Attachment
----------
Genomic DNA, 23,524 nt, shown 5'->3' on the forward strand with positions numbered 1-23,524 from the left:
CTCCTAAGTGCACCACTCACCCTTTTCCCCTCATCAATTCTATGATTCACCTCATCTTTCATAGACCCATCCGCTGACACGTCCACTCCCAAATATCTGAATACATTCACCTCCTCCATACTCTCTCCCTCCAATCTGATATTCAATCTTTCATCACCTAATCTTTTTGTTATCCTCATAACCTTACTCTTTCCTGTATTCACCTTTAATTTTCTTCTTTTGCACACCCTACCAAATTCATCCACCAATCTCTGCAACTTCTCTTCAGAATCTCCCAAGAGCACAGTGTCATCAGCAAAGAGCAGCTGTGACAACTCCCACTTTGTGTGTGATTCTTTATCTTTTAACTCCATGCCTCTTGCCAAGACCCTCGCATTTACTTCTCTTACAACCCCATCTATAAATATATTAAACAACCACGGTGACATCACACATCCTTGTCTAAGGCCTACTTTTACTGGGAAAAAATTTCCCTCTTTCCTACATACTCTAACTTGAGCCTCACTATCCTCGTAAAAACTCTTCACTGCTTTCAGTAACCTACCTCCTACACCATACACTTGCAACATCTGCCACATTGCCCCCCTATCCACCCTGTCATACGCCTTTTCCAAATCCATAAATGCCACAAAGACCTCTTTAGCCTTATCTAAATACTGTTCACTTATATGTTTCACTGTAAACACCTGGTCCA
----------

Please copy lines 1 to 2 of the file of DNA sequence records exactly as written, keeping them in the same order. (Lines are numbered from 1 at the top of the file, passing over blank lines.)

Genomic DNA, 23,524 nt, shown 5'->3' on the forward strand with positions numbered 1-23,524 from the left:
CTCCTAAGTGCACCACTCACCCTTTTCCCCTCATCAATTCTATGATTCACCTCATCTTTCATAGACCCATCCGCTGACACGTCCACTCCCAAATATCTGAATACATTCACCTCCTCCATACTCTCTCCCTCCAATCTGATATTCAATCTTTCATCACCTAATCTTTTTGTTATCCTCATAACCTTACTCTTTCCTGTATTCACCTTTAATTTTCTTCTTTTGCACACCCTACCAAATTCATCCACCAATCTCTGCAACTTCTCTTCAGAATCTCCCAAGAGCACAGTGTCATCAGCAAAGAGCAGCTGTGACAACTCCCACTTTGTGTGTGATTCTTTATCTTTTAACTCCATGCCTCTTGCCAAGACCCTCGCATTTACTTCTCTTACAACCCCATCTATAAATATATTAAACAACCACGGTGACATCACACATCCTTGTCTAAGGCCTACTTTTACTGGGAAAAAATTTCCCTCTTTCCTACATACTCTAACTTGAGCCTCACTATCCTCGTAAAAACTCTTCACTGCTTTCAGTAACCTACCTCCTACACCATACACTTGCAACATCTGCCACATTGCCCCCCTATCCACCCTGTCATACGCCTTTTCCAAATCCATAAATGCCACAAAGACCTCTTTAGCCTTATCTAAATACTGTTCACTTATATGTTTCACTGTAAACACCTGGTCCA